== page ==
IFFs are defined as the cross-border movement of money and assets that are illegal in their source, transfer or use. IFFs include tax avoidance practices, illegal tax evasion and money laundering. Ending them was a priority for the African Union long before the pandemic. While it is difficult to put an exact figure on the amount of revenue lost through IFFs, there is a general consensus that the number is significant. At the upper end, a recent UNCTAD report found that $88.6 billion per year in revenue is lost by African countries, nearly the combined average yearly value of official overseas development assistance and annual foreign direct investment (see Chart 1). The report found that African countries with high levels of IFFs spend 25 per cent less on health and 58 per cent less on education than countries with low IFFs.

The EU response to IFFs so far has focused on drawing up annual lists of ‘non-co-operative’ countries on tax and money laundering. This approach is unpopular in Africa and elsewhere in the developing world. The Organisation of African, Caribbean and Pacific (ACP) States has described it as “unilateral and discriminatory”. The EU’s lists are viewed by some Africans as an attempt to shift the blame to developing countries, despite European countries such as Belgium, Germany, Spain and the UK being among the top 10 destinations for IFFs from Africa. A meagre 0.5 per cent of the money from illicit capital flight is returned to the continent every year.

Europe should make IFFs a sustainable development priority; currently they barely feature in the EU development agenda. First, the EU should advocate the establishment of an inter-governmental forum on IFFs, including both developing and developed countries. Such a forum, which could be facilitated by the UN, could negotiate a new inclusive agreement that fully addresses the problems. Second, the EU should dedicate more resources to international capacity-building projects to counter IFFs, such as the Addis Tax Initiative. This would better equip African governments to audit multinational taxpayers, identify, freeze and recover assets and launch international investigations. United Nations Conference on Trade and Development (UNCTAD) estimates that the Tax Inspectors Without Borders Programme, which supports knowledge-sharing to build the tax audit capacity of developing countries, has added $220 million to tax revenue in Africa from 2013-18; such initiatives must be vastly expanded to recover a fraction of annual loses.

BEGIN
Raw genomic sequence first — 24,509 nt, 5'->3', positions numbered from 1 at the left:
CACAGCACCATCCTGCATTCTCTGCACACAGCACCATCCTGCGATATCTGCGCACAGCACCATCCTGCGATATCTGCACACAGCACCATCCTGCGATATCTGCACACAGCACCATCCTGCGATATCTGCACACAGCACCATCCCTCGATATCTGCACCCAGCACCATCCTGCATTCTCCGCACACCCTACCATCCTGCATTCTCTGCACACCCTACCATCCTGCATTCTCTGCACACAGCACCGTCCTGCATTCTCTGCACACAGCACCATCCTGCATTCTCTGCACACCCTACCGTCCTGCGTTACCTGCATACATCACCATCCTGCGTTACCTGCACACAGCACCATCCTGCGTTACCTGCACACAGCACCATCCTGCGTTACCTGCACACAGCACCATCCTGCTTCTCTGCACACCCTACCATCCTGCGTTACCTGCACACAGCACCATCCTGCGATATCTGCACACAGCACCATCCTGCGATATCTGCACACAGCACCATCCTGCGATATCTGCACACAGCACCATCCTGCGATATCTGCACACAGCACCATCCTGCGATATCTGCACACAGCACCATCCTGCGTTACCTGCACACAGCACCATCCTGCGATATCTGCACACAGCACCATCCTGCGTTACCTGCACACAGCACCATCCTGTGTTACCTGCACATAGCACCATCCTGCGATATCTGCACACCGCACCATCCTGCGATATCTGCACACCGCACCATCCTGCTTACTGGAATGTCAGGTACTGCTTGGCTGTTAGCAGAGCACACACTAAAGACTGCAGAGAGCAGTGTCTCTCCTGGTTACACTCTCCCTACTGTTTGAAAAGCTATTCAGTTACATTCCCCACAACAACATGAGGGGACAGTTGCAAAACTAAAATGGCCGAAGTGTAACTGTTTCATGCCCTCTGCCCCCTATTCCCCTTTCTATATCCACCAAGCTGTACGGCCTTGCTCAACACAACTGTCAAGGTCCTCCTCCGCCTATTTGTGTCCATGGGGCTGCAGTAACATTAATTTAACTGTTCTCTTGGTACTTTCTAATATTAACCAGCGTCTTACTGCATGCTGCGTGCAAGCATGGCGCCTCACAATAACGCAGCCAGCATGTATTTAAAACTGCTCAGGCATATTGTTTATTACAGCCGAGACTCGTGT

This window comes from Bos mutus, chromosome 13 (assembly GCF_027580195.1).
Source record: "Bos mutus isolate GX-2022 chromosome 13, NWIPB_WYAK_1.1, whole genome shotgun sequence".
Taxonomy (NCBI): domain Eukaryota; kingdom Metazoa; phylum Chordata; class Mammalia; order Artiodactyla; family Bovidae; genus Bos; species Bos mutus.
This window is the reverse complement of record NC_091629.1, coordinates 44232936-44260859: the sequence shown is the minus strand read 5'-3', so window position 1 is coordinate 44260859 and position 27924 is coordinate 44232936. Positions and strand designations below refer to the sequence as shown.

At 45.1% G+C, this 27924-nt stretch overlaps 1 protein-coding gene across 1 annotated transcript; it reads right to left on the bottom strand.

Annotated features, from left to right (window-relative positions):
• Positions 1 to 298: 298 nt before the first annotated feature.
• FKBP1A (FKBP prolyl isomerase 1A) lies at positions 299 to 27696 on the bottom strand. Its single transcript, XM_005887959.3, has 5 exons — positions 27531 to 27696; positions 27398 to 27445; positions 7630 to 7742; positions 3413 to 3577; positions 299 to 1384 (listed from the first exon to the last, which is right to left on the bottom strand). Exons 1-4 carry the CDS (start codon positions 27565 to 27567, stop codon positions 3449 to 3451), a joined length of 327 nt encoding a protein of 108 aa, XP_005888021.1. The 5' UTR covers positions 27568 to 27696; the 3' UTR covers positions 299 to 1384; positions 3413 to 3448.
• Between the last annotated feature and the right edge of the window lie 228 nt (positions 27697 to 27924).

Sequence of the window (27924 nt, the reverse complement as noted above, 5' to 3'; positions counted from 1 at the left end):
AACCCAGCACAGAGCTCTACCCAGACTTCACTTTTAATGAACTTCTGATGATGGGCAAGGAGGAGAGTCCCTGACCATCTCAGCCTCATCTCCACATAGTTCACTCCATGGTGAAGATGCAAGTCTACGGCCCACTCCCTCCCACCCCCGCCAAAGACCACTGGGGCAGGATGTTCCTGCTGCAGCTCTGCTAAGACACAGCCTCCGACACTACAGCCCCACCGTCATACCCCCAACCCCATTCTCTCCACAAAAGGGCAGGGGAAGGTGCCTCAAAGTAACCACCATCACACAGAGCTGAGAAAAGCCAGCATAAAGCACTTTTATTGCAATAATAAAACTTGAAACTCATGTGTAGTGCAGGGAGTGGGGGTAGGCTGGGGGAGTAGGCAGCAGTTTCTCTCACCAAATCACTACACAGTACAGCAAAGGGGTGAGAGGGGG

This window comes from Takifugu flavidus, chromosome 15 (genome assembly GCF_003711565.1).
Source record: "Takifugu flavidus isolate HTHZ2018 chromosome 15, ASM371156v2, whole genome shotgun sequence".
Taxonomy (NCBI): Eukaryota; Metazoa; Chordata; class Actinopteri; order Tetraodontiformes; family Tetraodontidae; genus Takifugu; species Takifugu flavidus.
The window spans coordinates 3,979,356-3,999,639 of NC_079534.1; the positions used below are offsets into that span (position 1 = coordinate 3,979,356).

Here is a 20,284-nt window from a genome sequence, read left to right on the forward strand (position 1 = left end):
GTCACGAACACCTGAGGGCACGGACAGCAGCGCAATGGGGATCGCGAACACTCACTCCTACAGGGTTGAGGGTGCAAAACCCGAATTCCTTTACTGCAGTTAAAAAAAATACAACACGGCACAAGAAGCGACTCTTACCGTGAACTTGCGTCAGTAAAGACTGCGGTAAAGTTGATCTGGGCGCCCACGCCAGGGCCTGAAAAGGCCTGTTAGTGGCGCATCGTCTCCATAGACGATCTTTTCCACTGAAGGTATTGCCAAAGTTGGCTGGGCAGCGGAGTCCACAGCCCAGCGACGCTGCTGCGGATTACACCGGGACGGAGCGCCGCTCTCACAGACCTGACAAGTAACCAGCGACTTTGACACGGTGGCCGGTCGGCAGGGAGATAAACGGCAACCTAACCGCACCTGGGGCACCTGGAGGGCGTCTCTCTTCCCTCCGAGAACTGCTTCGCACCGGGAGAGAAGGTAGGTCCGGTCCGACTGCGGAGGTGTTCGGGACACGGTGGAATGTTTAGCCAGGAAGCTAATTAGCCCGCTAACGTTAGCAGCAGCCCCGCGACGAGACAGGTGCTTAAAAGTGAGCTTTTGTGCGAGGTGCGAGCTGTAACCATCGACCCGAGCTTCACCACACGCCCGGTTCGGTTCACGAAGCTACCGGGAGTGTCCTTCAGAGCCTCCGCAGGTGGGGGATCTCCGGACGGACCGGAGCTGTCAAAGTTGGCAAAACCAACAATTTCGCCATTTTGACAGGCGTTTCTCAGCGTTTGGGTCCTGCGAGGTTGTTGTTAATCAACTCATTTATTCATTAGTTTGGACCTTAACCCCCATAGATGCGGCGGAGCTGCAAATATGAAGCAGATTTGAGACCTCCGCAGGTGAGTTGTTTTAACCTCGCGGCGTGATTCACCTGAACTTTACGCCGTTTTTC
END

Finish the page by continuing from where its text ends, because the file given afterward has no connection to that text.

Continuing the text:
Africa’s looming debt crisis
African countries must repay $40 billion in foreign debt in 2020 and up to $50 billion in 2021; in sub-Saharan Africa median government debt-to-GDP levels are forecast to stand at 71 per cent on average by the end of 2020. The G20’s COVID-19 Debt Service Suspension Initiative (DSSI), which postponed debt service payments on official lending to developing countries until December 31st 2020, will provide some relief. The EU should advocate extending the deadline until 2022.

However, newer creditors outside of the multilateral system – China and the private sector – have increasingly dominated lending to sub-Saharan Africa in the past decade (see Chart 2). China has refused to join the DSSI on anything more than an ad hoc, bilateral basis. The private sector has overwhelmingly refused to make any concessions on African debt repayments; the ratings agency Moody’s even downgraded the credit ratings of countries for participating in the DSSI, despite condemnation from the UN. Such downgrades could increase borrowing costs for these countries.

The international refinancing architecture currently centres on the Paris Club, an informal grouping of official (mainly OECD) creditors that seeks solutions when debtor countries have payment problems. Some private lenders have their own club – the London Club – for rescheduling debts to banks, but unlike the Paris Club, the London Club is more reluctant to take proactive measures to refinance debt prior to a default. Europe should start building consensus for a new debt refinancing architecture which includes these newer creditors, putting increased pressure on China and private lenders to join.

Yet debt moratoriums do not always resolve debt crises or foster recovery in the long-term. IMF director Kristalina Georgieva has warned of a “lost generation” and global economic upheaval if tougher action on debt is not taken. IMF research shows that cost of action now could be dwarfed by the cost to global growth, credit and investment should countries (such as Zambia, Angola and Kenya) default on their loans.